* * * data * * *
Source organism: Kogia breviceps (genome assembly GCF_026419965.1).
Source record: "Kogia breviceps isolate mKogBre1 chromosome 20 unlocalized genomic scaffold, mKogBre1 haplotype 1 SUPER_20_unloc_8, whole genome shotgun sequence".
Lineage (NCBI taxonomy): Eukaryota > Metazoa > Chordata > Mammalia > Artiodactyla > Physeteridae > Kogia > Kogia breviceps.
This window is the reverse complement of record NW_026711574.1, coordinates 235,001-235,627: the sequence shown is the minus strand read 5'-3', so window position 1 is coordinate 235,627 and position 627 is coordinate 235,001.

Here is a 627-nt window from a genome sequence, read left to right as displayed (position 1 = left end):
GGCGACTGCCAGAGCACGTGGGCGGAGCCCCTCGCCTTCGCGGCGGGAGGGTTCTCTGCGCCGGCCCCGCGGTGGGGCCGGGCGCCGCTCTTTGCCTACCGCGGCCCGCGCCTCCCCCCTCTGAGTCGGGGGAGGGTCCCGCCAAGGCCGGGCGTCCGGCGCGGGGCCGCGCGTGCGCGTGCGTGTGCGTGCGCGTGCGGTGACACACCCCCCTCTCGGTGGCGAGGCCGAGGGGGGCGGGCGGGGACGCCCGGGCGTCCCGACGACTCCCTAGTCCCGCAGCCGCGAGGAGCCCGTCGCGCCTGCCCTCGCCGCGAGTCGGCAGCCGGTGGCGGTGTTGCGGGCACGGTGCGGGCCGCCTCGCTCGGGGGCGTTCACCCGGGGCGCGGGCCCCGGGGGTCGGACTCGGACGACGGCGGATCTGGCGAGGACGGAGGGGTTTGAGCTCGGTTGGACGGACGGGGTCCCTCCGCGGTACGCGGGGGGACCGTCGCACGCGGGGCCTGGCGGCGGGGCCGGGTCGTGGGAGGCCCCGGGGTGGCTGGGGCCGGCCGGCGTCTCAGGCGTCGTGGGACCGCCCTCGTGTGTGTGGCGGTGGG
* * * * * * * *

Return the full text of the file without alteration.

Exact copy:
Source organism: Kogia breviceps (genome assembly GCF_026419965.1).
Source record: "Kogia breviceps isolate mKogBre1 chromosome 20 unlocalized genomic scaffold, mKogBre1 haplotype 1 SUPER_20_unloc_8, whole genome shotgun sequence".
Lineage (NCBI taxonomy): Eukaryota > Metazoa > Chordata > Mammalia > Artiodactyla > Physeteridae > Kogia > Kogia breviceps.
This window is the reverse complement of record NW_026711574.1, coordinates 235,001-235,627: the sequence shown is the minus strand read 5'-3', so window position 1 is coordinate 235,627 and position 627 is coordinate 235,001.

Here is a 627-nt window from a genome sequence, read left to right as displayed (position 1 = left end):
GGCGACTGCCAGAGCACGTGGGCGGAGCCCCTCGCCTTCGCGGCGGGAGGGTTCTCTGCGCCGGCCCCGCGGTGGGGCCGGGCGCCGCTCTTTGCCTACCGCGGCCCGCGCCTCCCCCCTCTGAGTCGGGGGAGGGTCCCGCCAAGGCCGGGCGTCCGGCGCGGGGCCGCGCGTGCGCGTGCGTGTGCGTGCGCGTGCGGTGACACACCCCCCTCTCGGTGGCGAGGCCGAGGGGGGCGGGCGGGGACGCCCGGGCGTCCCGACGACTCCCTAGTCCCGCAGCCGCGAGGAGCCCGTCGCGCCTGCCCTCGCCGCGAGTCGGCAGCCGGTGGCGGTGTTGCGGGCACGGTGCGGGCCGCCTCGCTCGGGGGCGTTCACCCGGGGCGCGGGCCCCGGGGGTCGGACTCGGACGACGGCGGATCTGGCGAGGACGGAGGGGTTTGAGCTCGGTTGGACGGACGGGGTCCCTCCGCGGTACGCGGGGGGACCGTCGCACGCGGGGCCTGGCGGCGGGGCCGGGTCGTGGGAGGCCCCGGGGTGGCTGGGGCCGGCCGGCGTCTCAGGCGTCGTGGGACCGCCCTCGTGTGTGTGGCGGTGGG